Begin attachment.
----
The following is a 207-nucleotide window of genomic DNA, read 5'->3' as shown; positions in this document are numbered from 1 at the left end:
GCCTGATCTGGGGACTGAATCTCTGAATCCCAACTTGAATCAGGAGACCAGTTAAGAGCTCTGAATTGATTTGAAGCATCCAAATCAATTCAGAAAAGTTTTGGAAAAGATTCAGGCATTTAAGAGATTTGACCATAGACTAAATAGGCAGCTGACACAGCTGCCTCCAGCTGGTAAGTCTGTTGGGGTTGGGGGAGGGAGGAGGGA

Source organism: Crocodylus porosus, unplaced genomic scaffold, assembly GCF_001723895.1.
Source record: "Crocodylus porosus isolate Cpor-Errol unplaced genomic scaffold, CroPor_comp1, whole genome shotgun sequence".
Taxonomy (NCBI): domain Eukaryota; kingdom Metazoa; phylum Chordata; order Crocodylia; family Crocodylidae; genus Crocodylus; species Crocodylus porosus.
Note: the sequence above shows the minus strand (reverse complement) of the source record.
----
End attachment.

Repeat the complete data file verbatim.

The following is a 207-nucleotide window of genomic DNA, read 5'->3' as shown; positions in this document are numbered from 1 at the left end:
GCCTGATCTGGGGACTGAATCTCTGAATCCCAACTTGAATCAGGAGACCAGTTAAGAGCTCTGAATTGATTTGAAGCATCCAAATCAATTCAGAAAAGTTTTGGAAAAGATTCAGGCATTTAAGAGATTTGACCATAGACTAAATAGGCAGCTGACACAGCTGCCTCCAGCTGGTAAGTCTGTTGGGGTTGGGGGAGGGAGGAGGGA

Source organism: Crocodylus porosus, unplaced genomic scaffold, assembly GCF_001723895.1.
Source record: "Crocodylus porosus isolate Cpor-Errol unplaced genomic scaffold, CroPor_comp1, whole genome shotgun sequence".
Taxonomy (NCBI): domain Eukaryota; kingdom Metazoa; phylum Chordata; order Crocodylia; family Crocodylidae; genus Crocodylus; species Crocodylus porosus.
Note: the sequence above shows the minus strand (reverse complement) of the source record.